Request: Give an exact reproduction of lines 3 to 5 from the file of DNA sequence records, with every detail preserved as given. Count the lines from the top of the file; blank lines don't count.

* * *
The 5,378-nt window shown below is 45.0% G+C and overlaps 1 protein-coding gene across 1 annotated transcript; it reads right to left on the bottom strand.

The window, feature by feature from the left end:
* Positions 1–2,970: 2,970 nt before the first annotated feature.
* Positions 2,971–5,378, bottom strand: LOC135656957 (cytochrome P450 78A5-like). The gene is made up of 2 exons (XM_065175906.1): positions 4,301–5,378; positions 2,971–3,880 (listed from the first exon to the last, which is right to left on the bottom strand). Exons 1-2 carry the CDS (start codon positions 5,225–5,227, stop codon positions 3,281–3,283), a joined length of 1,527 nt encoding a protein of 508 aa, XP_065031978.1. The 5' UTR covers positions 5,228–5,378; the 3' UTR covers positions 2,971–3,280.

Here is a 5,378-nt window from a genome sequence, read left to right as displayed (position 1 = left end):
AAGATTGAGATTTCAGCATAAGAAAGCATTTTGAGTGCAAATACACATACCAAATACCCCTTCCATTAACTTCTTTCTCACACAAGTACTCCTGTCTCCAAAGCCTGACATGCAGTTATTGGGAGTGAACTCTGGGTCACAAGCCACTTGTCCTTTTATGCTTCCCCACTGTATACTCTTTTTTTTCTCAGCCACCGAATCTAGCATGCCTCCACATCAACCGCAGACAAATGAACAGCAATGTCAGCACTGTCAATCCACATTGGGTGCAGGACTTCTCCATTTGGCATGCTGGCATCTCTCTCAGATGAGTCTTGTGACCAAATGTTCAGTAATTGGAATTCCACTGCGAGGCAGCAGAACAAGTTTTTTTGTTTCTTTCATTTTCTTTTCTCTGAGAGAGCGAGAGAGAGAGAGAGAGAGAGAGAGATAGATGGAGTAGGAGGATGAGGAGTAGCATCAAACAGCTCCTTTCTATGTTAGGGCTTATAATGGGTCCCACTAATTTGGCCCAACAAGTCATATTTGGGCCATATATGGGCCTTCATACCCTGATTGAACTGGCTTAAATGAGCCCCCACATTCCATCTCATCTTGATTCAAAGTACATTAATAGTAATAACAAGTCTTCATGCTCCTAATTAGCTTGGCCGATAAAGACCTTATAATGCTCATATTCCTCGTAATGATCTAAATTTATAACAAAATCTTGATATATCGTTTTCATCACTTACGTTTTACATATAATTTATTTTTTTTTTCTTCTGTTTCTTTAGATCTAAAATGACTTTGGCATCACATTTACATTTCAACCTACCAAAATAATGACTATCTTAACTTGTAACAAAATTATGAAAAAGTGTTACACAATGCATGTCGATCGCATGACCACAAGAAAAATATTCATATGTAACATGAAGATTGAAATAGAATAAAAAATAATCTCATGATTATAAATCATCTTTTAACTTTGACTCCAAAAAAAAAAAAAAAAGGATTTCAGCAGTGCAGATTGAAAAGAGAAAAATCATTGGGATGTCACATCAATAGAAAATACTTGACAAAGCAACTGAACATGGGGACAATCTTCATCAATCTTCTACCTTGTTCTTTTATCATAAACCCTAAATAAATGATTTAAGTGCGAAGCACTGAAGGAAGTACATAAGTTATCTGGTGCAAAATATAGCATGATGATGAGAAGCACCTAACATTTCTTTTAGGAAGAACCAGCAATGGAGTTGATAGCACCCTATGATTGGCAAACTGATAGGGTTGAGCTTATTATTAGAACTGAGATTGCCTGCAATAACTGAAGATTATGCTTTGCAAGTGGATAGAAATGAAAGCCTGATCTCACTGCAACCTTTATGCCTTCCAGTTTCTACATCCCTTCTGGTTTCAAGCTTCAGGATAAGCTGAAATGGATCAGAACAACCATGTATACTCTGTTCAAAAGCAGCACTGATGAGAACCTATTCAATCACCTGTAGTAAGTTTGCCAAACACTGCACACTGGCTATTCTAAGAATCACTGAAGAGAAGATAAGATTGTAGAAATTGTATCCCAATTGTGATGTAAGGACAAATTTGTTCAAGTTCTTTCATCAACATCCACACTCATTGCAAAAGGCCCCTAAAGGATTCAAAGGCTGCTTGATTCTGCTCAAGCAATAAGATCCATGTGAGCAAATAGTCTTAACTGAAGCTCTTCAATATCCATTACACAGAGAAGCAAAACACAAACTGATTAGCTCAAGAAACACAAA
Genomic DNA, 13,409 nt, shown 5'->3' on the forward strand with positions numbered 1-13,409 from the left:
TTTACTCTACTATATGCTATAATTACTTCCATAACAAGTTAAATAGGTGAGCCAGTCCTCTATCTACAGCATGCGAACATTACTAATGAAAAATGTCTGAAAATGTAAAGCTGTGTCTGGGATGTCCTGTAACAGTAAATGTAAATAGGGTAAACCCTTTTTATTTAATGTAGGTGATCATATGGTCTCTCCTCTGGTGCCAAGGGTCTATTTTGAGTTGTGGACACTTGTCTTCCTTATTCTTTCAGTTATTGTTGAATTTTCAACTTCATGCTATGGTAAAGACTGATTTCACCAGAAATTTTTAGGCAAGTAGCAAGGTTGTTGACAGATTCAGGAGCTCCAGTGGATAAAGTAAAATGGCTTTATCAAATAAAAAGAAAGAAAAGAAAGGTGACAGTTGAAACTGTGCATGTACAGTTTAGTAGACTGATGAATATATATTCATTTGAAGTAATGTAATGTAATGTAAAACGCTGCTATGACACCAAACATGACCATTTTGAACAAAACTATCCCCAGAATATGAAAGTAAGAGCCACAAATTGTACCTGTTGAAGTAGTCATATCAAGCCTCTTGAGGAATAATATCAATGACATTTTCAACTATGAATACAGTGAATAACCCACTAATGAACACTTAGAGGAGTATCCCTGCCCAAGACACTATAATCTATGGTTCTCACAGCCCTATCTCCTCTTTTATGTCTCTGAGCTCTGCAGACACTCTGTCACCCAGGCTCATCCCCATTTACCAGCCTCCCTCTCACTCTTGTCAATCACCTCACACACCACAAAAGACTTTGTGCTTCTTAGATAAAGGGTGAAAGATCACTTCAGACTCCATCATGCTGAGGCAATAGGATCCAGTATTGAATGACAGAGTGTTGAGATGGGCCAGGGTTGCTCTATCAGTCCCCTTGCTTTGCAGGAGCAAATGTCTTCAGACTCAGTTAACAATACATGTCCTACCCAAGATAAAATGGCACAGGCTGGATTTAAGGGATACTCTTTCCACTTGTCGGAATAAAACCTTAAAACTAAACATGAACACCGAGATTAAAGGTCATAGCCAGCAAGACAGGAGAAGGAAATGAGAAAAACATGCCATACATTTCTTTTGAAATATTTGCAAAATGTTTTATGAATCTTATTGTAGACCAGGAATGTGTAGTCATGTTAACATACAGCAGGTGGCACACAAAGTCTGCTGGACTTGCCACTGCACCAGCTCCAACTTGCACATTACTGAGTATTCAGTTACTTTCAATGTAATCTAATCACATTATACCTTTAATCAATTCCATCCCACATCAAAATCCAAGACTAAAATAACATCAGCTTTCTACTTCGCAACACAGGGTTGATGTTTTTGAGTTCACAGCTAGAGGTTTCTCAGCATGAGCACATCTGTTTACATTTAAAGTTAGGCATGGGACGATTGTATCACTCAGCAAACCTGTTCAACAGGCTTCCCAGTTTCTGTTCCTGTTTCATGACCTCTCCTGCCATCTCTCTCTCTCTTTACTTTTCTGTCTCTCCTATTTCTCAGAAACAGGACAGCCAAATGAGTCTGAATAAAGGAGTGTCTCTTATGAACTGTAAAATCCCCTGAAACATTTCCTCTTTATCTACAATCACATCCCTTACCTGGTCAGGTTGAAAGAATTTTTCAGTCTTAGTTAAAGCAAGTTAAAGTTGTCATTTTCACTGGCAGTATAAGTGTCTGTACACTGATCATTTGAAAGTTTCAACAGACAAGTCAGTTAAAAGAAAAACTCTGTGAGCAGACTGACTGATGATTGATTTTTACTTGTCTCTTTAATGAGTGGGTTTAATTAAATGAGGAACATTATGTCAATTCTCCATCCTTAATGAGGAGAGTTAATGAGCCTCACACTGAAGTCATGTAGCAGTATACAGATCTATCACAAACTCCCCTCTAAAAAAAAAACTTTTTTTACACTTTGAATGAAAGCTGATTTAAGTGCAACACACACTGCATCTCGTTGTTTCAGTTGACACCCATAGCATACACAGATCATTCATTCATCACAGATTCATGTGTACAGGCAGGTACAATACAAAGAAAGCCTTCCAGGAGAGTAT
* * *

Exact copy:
* Positions 1–2,970: 2,970 nt before the first annotated feature.
* Positions 2,971–5,378, bottom strand: LOC135656957 (cytochrome P450 78A5-like). The gene is made up of 2 exons (XM_065175906.1): positions 4,301–5,378; positions 2,971–3,880 (listed from the first exon to the last, which is right to left on the bottom strand). Exons 1-2 carry the CDS (start codon positions 5,225–5,227, stop codon positions 3,281–3,283), a joined length of 1,527 nt encoding a protein of 508 aa, XP_065031978.1. The 5' UTR covers positions 5,228–5,378; the 3' UTR covers positions 2,971–3,280.

Here is a 5,378-nt window from a genome sequence, read left to right as displayed (position 1 = left end):